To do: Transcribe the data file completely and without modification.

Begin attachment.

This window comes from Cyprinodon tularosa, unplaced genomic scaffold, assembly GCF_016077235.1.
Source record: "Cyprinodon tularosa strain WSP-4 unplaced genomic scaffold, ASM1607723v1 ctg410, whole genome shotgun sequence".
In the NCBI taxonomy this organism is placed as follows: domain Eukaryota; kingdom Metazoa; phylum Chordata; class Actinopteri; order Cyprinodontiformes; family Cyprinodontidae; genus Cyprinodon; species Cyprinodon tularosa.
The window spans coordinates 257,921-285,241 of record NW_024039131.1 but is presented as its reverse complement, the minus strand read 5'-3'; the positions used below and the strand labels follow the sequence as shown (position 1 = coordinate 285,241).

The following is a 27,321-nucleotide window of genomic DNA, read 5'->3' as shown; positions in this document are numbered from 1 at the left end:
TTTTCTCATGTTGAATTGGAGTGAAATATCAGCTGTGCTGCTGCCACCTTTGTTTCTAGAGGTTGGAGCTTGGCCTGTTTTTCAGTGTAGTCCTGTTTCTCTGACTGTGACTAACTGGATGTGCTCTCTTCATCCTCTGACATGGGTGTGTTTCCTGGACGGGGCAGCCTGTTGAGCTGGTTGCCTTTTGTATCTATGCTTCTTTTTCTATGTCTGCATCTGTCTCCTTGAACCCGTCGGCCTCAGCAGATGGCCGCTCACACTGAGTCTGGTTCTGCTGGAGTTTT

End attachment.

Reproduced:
This window comes from Cyprinodon tularosa, unplaced genomic scaffold, assembly GCF_016077235.1.
Source record: "Cyprinodon tularosa strain WSP-4 unplaced genomic scaffold, ASM1607723v1 ctg410, whole genome shotgun sequence".
In the NCBI taxonomy this organism is placed as follows: domain Eukaryota; kingdom Metazoa; phylum Chordata; class Actinopteri; order Cyprinodontiformes; family Cyprinodontidae; genus Cyprinodon; species Cyprinodon tularosa.
The window spans coordinates 257,921-285,241 of record NW_024039131.1 but is presented as its reverse complement, the minus strand read 5'-3'; the positions used below and the strand labels follow the sequence as shown (position 1 = coordinate 285,241).

The following is a 27,321-nucleotide window of genomic DNA, read 5'->3' as shown; positions in this document are numbered from 1 at the left end:
TTTTCTCATGTTGAATTGGAGTGAAATATCAGCTGTGCTGCTGCCACCTTTGTTTCTAGAGGTTGGAGCTTGGCCTGTTTTTCAGTGTAGTCCTGTTTCTCTGACTGTGACTAACTGGATGTGCTCTCTTCATCCTCTGACATGGGTGTGTTTCCTGGACGGGGCAGCCTGTTGAGCTGGTTGCCTTTTGTATCTATGCTTCTTTTTCTATGTCTGCATCTGTCTCCTTGAACCCGTCGGCCTCAGCAGATGGCCGCTCACACTGAGTCTGGTTCTGCTGGAGTTTT